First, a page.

US pledges $200m for initial work on Diamer-Bhasha Dam
07 December, 2012
WASHINGTON: The United States has pledged to finance Pakistan's multi-billion Diamer Bhasha Dam project, Finance Minister Abdul Hafeez Shaikh said on Wednesday evening at the conclusion of a series of meetings with American officials on advancing bilateral economic cooperation.
Dr Shaikh said the US would provide $200 million for completion of preliminary work on the multi-year power generation and water conservation project, which is likely to cost in excess of $10 billion. He dismissed the impression that the Asian Development Bank had backed out of its commitment to finance the mega project. The ADB and the United States would finance feasibility study, surveys and consortium formation for the dam, to be built in Gilgit-Baltistan in an estimated 8-10 years, he told Washington-based Pakistani journalists.
Pakistan, the finance minister said, would complete land survey, feasibility and land acquisition processes to pave the way for construction of the dam.
"This is a very good development," Shaikh said of the US commitment to the project, as he sat next to Pakistan's ambassador to the United States Sherry Rehman.
Washington's financing of the project would be in addition to the ongoing support it is providing to revamp existing dams' power generation capacity.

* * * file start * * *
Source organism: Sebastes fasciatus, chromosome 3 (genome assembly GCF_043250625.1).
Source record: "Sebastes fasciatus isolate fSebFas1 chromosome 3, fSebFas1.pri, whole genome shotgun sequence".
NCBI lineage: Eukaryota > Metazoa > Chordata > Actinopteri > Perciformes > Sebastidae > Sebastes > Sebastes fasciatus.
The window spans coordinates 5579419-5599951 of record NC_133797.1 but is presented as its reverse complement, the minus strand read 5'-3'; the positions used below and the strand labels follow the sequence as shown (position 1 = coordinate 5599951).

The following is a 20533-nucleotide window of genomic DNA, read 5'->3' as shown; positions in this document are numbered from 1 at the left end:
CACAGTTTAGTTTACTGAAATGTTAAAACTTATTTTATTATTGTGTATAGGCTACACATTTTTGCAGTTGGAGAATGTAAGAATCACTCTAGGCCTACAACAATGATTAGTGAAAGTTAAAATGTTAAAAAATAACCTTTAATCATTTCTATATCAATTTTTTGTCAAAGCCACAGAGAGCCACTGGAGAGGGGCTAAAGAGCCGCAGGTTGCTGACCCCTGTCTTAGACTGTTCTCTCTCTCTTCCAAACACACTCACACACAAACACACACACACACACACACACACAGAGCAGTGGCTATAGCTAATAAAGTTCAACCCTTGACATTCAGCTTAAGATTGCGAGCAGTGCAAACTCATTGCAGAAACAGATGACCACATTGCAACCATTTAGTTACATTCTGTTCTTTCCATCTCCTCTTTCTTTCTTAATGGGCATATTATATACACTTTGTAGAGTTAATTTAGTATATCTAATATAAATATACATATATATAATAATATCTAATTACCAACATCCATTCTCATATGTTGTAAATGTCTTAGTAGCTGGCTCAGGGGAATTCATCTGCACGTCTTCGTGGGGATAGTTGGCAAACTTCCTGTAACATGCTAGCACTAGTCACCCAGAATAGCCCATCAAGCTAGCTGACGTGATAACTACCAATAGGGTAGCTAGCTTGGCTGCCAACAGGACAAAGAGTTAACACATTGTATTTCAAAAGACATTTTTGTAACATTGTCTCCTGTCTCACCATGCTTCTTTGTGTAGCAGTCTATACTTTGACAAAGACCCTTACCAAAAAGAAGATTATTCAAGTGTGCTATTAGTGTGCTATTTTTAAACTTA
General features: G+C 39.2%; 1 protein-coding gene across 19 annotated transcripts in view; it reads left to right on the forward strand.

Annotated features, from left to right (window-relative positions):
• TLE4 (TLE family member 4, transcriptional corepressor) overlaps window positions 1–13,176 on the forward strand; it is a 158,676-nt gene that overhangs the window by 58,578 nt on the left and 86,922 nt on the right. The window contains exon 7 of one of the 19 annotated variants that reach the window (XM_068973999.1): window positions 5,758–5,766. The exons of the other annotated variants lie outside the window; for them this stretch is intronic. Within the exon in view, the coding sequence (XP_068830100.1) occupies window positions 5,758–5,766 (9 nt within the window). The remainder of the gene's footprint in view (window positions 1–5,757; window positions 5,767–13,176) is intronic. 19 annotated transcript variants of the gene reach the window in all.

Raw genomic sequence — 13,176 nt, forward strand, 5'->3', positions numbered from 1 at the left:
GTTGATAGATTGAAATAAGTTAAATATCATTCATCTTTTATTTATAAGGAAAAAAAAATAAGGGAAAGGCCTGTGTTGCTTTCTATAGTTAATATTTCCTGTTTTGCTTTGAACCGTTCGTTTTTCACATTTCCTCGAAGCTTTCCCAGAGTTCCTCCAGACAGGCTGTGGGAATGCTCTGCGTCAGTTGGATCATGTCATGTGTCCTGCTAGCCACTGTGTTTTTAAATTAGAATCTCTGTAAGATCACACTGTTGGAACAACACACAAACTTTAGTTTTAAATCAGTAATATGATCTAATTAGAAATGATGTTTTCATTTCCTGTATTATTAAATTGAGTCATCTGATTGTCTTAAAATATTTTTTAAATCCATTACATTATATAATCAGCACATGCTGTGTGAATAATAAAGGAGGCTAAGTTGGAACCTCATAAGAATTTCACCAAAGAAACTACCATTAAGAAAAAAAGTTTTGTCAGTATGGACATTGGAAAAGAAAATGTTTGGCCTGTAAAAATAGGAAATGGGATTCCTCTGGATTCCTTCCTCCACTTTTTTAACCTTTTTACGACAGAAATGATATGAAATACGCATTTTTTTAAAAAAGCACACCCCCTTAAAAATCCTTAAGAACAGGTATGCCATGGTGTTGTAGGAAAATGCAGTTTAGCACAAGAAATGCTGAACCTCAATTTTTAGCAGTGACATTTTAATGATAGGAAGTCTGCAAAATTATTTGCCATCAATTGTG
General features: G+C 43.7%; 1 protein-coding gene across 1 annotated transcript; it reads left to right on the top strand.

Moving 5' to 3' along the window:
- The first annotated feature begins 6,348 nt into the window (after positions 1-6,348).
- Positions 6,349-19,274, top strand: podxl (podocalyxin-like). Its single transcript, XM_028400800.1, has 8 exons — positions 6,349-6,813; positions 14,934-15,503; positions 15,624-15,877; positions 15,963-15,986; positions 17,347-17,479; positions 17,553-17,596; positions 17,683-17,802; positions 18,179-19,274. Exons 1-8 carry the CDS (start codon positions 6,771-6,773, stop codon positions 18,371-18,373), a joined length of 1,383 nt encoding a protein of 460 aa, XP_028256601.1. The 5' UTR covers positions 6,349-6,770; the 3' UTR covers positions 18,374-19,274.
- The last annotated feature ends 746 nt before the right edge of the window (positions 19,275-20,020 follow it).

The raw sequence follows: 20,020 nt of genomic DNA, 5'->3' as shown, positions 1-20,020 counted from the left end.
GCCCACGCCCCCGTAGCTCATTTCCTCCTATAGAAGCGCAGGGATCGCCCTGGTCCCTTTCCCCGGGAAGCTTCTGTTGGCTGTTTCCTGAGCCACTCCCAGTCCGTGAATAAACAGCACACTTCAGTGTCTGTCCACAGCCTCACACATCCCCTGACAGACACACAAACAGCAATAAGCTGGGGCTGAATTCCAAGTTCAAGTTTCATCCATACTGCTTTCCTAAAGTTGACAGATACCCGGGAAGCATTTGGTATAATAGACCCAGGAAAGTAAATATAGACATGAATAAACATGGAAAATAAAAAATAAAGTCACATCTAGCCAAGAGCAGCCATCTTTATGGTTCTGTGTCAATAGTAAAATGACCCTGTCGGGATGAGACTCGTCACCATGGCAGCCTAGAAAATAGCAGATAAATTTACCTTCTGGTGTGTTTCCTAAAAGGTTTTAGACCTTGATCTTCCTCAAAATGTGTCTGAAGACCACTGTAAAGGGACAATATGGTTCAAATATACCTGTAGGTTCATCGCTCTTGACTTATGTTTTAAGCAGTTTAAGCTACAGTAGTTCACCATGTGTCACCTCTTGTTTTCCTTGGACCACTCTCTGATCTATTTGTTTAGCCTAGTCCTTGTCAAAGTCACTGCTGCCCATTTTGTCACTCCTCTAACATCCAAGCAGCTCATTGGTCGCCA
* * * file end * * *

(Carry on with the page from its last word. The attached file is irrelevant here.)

Besides, the US has promised to release $400 million to $600 million in outstanding Coalition Support Fund payments in the next few weeks.
The finance minister also revealed that Pakistan and the United States would launch Pakistan Private Investment Initiative with an amount of $ 80 million within a couple of months.
"This will help spur economic activity, generate jobs and contribute to improvement in bilateral ties," Dr Shaikh said.
Islamabad and Washington have also agreed to set up a joint task force to identify products and ways Pakistan may bolster its exports to the US market.
In another sign of expanding cooperation between the two countries, the USAID Administrator would be visiting Pakistan to review progress on the ongoing energy and infrastructure development projects.
"We were able to make a lot of headway," Dr Shaikh said. He praised Ambassador Sherry Rehman's tremendous diplomatic outreach towards creating goodwill for Pakistan in Washington, saying the ambassador's efforts greatly helped in making Pakistan-US talks on economic cooperation successful.
The finance minister voiced his firm confidence in Pakistan's economic growth trajectory and said the economy was poised to grow more than 4 per cent of GDP during the current financial year.
Recounting a series of positive macro-economic indicators, he said, the government's reforms had resulted in boosting growth from under two per cent of GDP to 3.7 percent last year, raising the volume of exports to unprecedented $25.5 billion in the last fiscal year, recording a 21 percent increase in tax revenue collection, curbing inflation from a high of 25 a few years ago to single digit, improving agrarian output and seeing a significant increase in inflow of foreign remittances.
At the same time, the finance minister recognized challenges the country has to deal with in bolstering investment levels in the face of security situation along the Afghan border and international perceptions.
Pakistan, he said, offers a liberal investment regime with no bar on profit transfers and equity.
During the visit, the finance minister co-chaired the Finance and Economic Dialogue with US Deputy Secretary of State Thomas Nides, held talks with US Deputy Treasury Secretary Neal Wolin, Special Representative Marc Grossman as well as World Bank and IMF officials.